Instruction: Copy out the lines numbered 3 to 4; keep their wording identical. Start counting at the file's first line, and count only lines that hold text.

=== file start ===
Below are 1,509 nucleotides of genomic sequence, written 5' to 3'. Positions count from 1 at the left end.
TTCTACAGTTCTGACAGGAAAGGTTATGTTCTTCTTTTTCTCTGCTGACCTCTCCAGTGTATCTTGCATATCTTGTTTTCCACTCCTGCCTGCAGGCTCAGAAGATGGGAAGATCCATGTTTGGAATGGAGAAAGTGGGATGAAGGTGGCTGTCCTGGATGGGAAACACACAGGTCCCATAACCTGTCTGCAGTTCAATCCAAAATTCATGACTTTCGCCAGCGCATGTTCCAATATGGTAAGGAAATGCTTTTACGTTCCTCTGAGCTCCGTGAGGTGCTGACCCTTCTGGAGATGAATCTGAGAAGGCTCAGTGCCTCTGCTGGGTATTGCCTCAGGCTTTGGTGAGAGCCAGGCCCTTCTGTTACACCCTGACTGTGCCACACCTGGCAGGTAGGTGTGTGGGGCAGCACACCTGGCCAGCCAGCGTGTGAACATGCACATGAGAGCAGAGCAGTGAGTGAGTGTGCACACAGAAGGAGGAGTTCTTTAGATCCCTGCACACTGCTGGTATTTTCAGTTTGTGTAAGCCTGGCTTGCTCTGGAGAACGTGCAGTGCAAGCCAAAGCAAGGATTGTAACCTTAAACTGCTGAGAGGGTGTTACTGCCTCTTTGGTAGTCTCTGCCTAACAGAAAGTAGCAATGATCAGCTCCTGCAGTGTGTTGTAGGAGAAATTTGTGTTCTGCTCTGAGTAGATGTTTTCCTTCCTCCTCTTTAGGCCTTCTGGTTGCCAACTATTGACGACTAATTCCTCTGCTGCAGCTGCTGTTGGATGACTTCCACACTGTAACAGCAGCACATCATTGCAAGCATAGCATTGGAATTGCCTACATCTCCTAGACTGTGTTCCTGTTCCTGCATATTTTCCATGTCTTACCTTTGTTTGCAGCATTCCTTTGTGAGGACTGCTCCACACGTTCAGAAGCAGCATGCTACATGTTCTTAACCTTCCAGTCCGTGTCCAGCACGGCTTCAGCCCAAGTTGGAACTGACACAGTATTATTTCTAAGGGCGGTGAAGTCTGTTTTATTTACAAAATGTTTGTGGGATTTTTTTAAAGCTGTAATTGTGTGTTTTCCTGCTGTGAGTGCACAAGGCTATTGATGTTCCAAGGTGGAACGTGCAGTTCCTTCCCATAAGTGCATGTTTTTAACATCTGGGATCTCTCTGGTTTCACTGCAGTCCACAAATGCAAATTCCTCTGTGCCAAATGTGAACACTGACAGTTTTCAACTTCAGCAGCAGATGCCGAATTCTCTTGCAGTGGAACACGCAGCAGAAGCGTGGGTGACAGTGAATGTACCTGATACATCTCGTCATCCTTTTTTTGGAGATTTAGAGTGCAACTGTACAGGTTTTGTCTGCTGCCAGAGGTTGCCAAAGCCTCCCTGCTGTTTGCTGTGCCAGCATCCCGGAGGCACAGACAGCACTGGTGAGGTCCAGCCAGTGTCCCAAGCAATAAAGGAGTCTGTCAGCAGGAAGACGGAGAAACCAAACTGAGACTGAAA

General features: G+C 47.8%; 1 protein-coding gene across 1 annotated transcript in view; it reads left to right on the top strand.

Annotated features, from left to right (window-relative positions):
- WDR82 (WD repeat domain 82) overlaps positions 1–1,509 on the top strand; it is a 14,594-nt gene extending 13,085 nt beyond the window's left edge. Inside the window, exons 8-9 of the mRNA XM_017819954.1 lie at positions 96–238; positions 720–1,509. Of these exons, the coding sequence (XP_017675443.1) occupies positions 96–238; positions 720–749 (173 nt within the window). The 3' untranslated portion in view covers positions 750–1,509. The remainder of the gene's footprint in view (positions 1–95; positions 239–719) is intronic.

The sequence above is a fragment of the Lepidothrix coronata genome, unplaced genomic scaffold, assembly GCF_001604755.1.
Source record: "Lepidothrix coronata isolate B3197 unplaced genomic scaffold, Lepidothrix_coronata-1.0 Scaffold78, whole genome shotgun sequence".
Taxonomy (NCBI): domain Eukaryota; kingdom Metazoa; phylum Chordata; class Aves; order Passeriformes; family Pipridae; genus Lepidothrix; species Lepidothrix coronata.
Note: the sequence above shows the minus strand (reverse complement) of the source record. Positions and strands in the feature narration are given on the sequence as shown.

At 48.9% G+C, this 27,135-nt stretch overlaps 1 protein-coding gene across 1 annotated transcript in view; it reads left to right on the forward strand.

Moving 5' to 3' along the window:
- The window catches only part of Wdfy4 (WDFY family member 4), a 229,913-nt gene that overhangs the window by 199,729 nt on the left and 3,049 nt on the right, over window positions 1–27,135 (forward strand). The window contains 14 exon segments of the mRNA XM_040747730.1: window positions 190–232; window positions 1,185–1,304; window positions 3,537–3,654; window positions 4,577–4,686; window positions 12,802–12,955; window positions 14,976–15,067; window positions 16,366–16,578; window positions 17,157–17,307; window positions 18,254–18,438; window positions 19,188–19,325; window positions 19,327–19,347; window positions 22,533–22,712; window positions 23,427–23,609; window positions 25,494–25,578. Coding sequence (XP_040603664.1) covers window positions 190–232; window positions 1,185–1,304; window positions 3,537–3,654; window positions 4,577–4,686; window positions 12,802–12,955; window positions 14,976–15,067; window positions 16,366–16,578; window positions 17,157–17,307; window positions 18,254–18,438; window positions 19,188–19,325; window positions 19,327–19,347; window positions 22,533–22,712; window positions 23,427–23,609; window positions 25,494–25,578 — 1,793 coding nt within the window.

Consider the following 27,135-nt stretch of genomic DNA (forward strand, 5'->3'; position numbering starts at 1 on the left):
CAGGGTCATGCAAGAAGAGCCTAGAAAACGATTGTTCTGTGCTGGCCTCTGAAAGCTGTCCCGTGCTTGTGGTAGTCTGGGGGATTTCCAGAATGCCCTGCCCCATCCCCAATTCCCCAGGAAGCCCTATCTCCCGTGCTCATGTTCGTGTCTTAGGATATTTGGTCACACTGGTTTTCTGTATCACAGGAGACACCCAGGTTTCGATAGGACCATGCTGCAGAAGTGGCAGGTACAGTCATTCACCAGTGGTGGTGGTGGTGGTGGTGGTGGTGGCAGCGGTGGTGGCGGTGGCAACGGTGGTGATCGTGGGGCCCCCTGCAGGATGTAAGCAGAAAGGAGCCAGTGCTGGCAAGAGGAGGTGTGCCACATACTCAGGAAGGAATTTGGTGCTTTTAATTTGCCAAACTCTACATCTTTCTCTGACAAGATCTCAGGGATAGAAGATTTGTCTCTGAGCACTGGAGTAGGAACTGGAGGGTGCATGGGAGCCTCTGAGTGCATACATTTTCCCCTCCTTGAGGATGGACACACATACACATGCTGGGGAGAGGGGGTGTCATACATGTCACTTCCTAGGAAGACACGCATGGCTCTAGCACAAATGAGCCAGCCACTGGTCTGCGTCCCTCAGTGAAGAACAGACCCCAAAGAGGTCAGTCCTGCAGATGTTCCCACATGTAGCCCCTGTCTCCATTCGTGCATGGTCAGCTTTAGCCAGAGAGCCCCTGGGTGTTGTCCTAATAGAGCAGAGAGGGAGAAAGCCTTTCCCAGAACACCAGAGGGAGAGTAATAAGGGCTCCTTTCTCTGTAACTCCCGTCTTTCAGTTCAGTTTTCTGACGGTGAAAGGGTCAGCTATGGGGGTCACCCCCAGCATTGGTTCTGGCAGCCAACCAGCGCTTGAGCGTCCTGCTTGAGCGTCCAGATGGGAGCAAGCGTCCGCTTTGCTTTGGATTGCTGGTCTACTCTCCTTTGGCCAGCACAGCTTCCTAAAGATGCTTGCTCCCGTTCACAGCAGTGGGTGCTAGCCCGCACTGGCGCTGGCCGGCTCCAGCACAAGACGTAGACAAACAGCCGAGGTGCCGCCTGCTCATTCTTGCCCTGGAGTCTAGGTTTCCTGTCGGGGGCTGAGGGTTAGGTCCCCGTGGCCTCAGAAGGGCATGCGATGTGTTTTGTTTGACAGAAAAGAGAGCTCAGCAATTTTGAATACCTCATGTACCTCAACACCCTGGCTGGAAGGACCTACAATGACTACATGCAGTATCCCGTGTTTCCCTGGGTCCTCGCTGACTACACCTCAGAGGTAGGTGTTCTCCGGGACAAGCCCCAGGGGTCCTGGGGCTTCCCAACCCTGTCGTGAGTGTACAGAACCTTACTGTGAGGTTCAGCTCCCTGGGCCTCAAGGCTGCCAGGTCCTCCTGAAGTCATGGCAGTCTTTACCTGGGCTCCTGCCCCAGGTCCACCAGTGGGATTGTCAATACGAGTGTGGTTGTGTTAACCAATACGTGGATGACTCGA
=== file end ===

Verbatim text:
General features: G+C 47.8%; 1 protein-coding gene across 1 annotated transcript in view; it reads left to right on the top strand.

Annotated features, from left to right (window-relative positions):